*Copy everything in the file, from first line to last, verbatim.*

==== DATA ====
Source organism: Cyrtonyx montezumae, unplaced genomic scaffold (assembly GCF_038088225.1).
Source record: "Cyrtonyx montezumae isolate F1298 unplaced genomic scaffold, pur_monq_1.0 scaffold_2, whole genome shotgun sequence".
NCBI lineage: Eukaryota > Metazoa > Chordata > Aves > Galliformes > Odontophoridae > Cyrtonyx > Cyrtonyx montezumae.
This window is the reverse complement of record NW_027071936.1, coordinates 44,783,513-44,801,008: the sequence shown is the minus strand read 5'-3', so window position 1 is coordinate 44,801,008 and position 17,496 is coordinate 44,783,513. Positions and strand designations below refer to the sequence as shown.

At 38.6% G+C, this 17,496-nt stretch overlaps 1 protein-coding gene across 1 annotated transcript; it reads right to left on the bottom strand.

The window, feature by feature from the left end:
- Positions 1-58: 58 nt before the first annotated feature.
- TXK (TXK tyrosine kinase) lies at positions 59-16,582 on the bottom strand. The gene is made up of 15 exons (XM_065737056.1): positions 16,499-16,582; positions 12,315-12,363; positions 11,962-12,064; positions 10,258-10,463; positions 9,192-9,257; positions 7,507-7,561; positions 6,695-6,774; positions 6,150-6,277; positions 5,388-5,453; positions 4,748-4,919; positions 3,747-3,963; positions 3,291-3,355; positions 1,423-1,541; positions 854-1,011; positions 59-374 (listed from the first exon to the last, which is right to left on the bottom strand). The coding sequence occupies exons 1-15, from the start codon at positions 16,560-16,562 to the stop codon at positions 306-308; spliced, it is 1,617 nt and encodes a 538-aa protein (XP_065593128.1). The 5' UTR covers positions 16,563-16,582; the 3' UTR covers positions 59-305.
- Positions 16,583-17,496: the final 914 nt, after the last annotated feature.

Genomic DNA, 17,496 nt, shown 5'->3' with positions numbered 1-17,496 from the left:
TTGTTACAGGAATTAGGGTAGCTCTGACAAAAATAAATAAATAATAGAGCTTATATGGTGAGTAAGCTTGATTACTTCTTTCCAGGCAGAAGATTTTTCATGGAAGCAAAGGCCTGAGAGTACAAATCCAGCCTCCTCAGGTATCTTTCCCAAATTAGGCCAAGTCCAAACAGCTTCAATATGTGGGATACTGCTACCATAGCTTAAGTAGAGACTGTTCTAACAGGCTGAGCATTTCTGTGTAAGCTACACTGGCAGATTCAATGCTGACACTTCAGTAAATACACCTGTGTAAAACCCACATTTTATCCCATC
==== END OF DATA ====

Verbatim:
Source organism: Cyrtonyx montezumae, unplaced genomic scaffold (assembly GCF_038088225.1).
Source record: "Cyrtonyx montezumae isolate F1298 unplaced genomic scaffold, pur_monq_1.0 scaffold_2, whole genome shotgun sequence".
NCBI lineage: Eukaryota > Metazoa > Chordata > Aves > Galliformes > Odontophoridae > Cyrtonyx > Cyrtonyx montezumae.
This window is the reverse complement of record NW_027071936.1, coordinates 44,783,513-44,801,008: the sequence shown is the minus strand read 5'-3', so window position 1 is coordinate 44,801,008 and position 17,496 is coordinate 44,783,513. Positions and strand designations below refer to the sequence as shown.

At 38.6% G+C, this 17,496-nt stretch overlaps 1 protein-coding gene across 1 annotated transcript; it reads right to left on the bottom strand.

The window, feature by feature from the left end:
- Positions 1-58: 58 nt before the first annotated feature.
- TXK (TXK tyrosine kinase) lies at positions 59-16,582 on the bottom strand. The gene is made up of 15 exons (XM_065737056.1): positions 16,499-16,582; positions 12,315-12,363; positions 11,962-12,064; positions 10,258-10,463; positions 9,192-9,257; positions 7,507-7,561; positions 6,695-6,774; positions 6,150-6,277; positions 5,388-5,453; positions 4,748-4,919; positions 3,747-3,963; positions 3,291-3,355; positions 1,423-1,541; positions 854-1,011; positions 59-374 (listed from the first exon to the last, which is right to left on the bottom strand). The coding sequence occupies exons 1-15, from the start codon at positions 16,560-16,562 to the stop codon at positions 306-308; spliced, it is 1,617 nt and encodes a 538-aa protein (XP_065593128.1). The 5' UTR covers positions 16,563-16,582; the 3' UTR covers positions 59-305.
- Positions 16,583-17,496: the final 914 nt, after the last annotated feature.

Genomic DNA, 17,496 nt, shown 5'->3' with positions numbered 1-17,496 from the left:
TTGTTACAGGAATTAGGGTAGCTCTGACAAAAATAAATAAATAATAGAGCTTATATGGTGAGTAAGCTTGATTACTTCTTTCCAGGCAGAAGATTTTTCATGGAAGCAAAGGCCTGAGAGTACAAATCCAGCCTCCTCAGGTATCTTTCCCAAATTAGGCCAAGTCCAAACAGCTTCAATATGTGGGATACTGCTACCATAGCTTAAGTAGAGACTGTTCTAACAGGCTGAGCATTTCTGTGTAAGCTACACTGGCAGATTCAATGCTGACACTTCAGTAAATACACCTGTGTAAAACCCACATTTTATCCCATC